A record number of candidates on the Democratic ballot will likely result in the party producing a nominee with the second lowest support heading into the general election.
In 2018, as many women were nominated for the U.S. House in Georgia by major parties as in each of the last five cycles combined.
Kemp enjoyed the largest increase in support from the initial primary election among the 26 Democratic and Republican candidates to participate in a runoff for the office in state history.
Every first-place finisher who won more than 38 percent of the initial Georgia gubernatorial primary has been victorious in the runoff.
Over the last century, Minnesota Republicans have flipped a U.S. House seat in just one of the 12 cycles when Democrats netted 20+ seats across the country.
Democrats in four states have never won three-fifths of the gubernatorial vote in electoral history – that could change in two states in 2018.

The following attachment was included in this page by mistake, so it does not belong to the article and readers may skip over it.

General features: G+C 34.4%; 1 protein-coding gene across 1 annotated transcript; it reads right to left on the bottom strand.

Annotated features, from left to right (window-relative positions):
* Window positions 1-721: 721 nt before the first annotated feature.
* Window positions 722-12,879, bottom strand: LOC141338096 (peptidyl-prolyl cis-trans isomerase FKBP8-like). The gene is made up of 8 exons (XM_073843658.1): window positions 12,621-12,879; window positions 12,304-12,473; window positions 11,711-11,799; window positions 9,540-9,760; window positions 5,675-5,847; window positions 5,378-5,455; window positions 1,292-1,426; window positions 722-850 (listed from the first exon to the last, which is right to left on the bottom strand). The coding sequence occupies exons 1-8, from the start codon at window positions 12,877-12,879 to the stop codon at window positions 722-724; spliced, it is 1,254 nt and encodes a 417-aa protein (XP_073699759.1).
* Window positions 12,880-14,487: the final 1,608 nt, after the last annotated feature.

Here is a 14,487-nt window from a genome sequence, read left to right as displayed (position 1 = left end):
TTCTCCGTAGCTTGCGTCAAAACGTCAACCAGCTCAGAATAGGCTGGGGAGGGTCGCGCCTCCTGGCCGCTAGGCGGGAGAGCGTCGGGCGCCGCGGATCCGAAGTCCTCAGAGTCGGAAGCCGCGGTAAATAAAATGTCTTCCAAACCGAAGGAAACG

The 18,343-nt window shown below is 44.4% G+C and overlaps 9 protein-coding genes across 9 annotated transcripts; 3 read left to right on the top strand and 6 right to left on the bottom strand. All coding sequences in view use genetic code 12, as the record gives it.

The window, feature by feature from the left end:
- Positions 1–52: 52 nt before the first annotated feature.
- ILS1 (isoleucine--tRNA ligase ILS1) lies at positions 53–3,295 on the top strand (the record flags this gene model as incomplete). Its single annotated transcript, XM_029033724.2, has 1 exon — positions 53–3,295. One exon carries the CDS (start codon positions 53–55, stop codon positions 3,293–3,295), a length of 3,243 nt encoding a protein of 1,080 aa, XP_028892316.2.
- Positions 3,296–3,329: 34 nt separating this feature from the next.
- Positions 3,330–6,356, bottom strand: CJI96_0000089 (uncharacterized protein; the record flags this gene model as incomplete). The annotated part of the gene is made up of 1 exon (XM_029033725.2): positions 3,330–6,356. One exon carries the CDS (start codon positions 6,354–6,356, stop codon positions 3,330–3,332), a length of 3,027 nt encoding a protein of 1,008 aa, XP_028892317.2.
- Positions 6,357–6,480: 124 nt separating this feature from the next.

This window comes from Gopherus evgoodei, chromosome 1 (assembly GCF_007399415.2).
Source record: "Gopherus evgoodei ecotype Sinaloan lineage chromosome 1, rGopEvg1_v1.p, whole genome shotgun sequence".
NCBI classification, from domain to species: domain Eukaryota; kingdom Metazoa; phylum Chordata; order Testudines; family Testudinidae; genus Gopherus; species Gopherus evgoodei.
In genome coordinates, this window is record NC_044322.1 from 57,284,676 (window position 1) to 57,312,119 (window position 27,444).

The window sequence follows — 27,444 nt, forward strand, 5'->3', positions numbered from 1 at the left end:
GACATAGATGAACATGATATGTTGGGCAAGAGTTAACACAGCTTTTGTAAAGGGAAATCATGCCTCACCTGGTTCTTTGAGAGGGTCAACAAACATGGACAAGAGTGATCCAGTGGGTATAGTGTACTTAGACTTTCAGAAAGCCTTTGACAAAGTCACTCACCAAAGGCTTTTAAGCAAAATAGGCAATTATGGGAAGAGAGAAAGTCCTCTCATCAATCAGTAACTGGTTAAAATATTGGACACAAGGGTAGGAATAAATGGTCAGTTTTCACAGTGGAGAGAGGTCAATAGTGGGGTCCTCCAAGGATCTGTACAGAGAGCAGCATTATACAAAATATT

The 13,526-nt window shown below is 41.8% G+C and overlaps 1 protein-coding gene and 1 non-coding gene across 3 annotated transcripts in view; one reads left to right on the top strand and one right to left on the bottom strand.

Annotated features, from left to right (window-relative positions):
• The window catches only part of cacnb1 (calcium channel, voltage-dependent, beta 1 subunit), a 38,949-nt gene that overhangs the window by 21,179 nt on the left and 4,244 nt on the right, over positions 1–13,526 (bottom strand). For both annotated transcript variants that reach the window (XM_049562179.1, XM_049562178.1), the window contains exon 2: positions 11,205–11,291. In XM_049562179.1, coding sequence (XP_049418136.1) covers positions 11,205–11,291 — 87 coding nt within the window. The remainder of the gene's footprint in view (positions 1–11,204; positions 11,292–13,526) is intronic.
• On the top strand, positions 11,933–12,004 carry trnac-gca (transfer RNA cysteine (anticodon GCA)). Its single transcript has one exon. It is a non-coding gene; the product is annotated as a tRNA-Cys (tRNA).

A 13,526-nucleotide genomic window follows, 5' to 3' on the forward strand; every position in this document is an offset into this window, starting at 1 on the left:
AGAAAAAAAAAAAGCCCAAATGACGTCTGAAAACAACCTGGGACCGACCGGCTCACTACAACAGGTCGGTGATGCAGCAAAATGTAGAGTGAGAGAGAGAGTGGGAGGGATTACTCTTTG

No incumbent U.S. Senator has lost a primary in the First State and 33 of 35 incumbents have won renomination over the last century.
Independent Joe Trillo could make Rhode Island the first state in 75+ years to have non-major party gubernatorial candidates win 20+ percent in three consecutive cycles.
Nine state delegations currently have junior senators who are older than its senior senator.
This decade has found the Arizona GOP in the midst of its most heavily contested nomination battles for the office in state history.